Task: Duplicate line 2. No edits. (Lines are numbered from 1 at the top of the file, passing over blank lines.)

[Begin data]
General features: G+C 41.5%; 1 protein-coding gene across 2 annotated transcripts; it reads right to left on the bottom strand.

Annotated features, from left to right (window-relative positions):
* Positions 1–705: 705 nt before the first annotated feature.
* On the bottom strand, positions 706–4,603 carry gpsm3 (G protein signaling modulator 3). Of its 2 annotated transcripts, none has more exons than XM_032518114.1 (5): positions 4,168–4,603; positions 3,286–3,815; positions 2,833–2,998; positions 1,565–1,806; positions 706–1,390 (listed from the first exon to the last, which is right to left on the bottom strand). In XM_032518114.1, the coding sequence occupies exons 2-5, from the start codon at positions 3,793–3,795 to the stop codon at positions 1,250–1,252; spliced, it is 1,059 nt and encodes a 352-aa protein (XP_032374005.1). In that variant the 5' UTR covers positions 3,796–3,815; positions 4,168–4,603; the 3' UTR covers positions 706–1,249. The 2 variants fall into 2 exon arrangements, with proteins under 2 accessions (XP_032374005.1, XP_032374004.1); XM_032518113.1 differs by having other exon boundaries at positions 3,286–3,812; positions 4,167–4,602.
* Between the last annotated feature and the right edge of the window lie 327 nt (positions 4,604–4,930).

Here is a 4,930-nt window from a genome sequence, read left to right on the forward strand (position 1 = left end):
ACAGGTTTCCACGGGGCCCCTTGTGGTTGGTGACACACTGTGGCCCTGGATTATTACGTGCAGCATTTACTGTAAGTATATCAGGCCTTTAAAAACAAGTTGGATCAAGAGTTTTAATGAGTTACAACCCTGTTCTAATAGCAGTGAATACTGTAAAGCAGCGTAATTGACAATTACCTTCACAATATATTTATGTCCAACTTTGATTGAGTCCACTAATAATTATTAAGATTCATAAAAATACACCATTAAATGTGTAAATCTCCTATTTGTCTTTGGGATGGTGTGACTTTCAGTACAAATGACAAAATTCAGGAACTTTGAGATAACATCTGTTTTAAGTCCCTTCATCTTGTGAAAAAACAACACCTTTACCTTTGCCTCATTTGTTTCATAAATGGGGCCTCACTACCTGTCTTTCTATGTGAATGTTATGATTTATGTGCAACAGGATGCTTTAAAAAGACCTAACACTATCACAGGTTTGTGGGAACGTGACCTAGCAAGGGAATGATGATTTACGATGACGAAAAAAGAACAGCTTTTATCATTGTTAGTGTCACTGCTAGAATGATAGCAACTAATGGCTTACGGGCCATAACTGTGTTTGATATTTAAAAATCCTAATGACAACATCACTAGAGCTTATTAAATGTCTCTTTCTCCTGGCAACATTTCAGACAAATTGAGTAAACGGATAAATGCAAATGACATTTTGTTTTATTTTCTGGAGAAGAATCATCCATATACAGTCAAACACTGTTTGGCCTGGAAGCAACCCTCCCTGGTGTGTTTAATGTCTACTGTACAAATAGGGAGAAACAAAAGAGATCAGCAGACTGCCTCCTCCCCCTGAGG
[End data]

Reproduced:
Annotated features, from left to right (window-relative positions):